Varfalvy gives the deck of cards to his client and asks them to think of a question while shuffling it—for orientation and direction. He then takes the cards and spreads them in a semicircle on the table, and asks the client to pick three cards out of the pool. According to him, the first one to his right is past, the middle is present, and the last one is future.

“I’ve never done tarot reading before, so there was some apprehension and skepticism going in,” said Cameron Begin, an event attendee. “My friend told me to try it for experience, and often there are people who are good at connecting. Immediately, I felt that I connected to Sam, and kind of surrendered to him and what he had to say. As the cards began to fall and he read them, it felt like he did have a strong intuition. It gave me food for thought.”

At 11:30 p.m., Datcha switches to techno and becomes a full-blown nightclub. In the meantime, Varfalvy continues doing readings for those Larose brings him.

“Bring me my next victim,” Varfalvy said with a laugh, welcoming the next person to the chair across from him.

Bar Datcha (98 Laurier Ave. W.) hosts Jazz and Tarot nights every Thursday.

Feature image by Fatima Dia.

Student Life

Dancing our way to safety with PLURI

Nightclubs are beginning to address the sexual harassment marginalized groups experience

Suppose you want to have a fun night out with a group of friends, but you’re not a cisgender, heterosexual male. Of course, bartenders are usually apt to thwarting suspicious behaviour, and venues often have bouncers or security for when dodgy situations escalate. Nonetheless, for marginalized groups—namely the LGBTQ+ community, women of colour (WoC) and cisgender women—a night out typically entails a mixture of catcalling, verbal harassment, non-consensual physical interactions, and, in too many cases, sexual assault.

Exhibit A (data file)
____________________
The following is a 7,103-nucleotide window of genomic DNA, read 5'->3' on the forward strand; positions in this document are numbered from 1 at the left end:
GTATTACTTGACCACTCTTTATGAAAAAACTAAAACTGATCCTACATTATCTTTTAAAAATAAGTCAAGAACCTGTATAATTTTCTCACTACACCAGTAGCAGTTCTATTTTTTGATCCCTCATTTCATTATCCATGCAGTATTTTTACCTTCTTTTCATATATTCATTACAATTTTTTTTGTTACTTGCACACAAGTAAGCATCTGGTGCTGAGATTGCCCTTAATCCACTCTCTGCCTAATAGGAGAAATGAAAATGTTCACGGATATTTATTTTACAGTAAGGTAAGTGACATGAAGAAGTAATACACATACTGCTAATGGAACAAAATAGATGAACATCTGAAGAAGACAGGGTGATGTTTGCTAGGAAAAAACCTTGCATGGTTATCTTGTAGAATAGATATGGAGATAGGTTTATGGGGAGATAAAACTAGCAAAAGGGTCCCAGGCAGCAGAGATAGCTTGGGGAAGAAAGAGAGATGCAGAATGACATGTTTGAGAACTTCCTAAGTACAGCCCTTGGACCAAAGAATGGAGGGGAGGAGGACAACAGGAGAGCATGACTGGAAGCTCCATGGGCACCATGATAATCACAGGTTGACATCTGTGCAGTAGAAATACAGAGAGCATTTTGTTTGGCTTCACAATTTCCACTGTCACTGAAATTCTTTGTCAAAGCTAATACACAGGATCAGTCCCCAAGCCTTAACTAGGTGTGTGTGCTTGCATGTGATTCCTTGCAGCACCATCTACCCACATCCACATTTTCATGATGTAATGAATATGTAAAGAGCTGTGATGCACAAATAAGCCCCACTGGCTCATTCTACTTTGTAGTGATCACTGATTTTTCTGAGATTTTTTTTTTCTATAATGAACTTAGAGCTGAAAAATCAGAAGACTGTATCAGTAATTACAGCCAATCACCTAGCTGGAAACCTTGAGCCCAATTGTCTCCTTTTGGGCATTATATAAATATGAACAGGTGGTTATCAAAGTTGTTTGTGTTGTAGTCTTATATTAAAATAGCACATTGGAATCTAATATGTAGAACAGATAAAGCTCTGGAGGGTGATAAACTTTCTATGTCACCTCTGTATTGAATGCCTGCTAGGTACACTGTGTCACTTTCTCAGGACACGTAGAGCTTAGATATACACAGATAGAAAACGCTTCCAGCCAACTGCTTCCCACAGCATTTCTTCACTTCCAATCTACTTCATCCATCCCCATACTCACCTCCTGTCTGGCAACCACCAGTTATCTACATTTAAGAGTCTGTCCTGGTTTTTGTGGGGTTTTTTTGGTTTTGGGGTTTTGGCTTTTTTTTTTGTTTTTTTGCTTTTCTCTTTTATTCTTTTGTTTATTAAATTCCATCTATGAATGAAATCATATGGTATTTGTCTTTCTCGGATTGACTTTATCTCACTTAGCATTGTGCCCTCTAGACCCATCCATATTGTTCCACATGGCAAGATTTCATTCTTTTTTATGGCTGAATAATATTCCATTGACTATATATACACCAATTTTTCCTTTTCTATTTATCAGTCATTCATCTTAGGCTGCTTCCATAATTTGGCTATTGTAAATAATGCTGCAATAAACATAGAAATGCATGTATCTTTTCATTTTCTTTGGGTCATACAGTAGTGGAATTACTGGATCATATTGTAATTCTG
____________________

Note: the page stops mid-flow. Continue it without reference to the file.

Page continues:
In 2017, just under 30,000 sexual assault cases in Canada were reported to the police, according to a StatsCan report released in July. Of those cases, almost 4,000 were deemed unfounded, meaning “police determined that no crime had taken place,” reads the same report. The Conseil des Montréalaises released an opinion paper titled “Montreal, a Festive City for all Women: Security of Trans Women and Girls at Outdoor Events in Montreal.” It cites studies indicating that, in 2011, 47 per cent of women felt twice as nervous as men walking through their neighbourhoods at night, and 45 per cent of women avoid certain areas at night. These, and many other reports, cannot even begin to quantify the degree of sexualized violence marginalized communities experience and the number of unreported sexual assault cases.

Christopher Roberts, a Concordia student who enjoys Montreal’s nightlife, said they spent a lot of time at Bar Datcha, a popular cocktail nightclub on Avenue Laurier W., one block west of St-Laurent Blvd., one of Montreal’s popular nightlife strips. Datcha is a nightclub that recently partnered with PLURI, a non-profit organization aiming to reduce harassment on dance floors. Through integrated safety monitors visible by the yellow ‘Party Support’ label on their backs, or staff shirts from respective venues, PLURI volunteers are trying to make dance floors more enjoyable for everyone by intervening in harassment situations before they escalate.

PLURI, which stands for Peace Love Unity Respect Initiative, was co-founded by Éliane Thivierge and Celeste Pimm, alongside a small team of other volunteers, in August 2016. The non-profit offers a range of workshops for event organizers, bar staff, and aspiring volunteers that provide “training on how to recognize harassment, how certain systemic oppressions interact with party spaces and bystander intervention,” according to an interview with PLURI.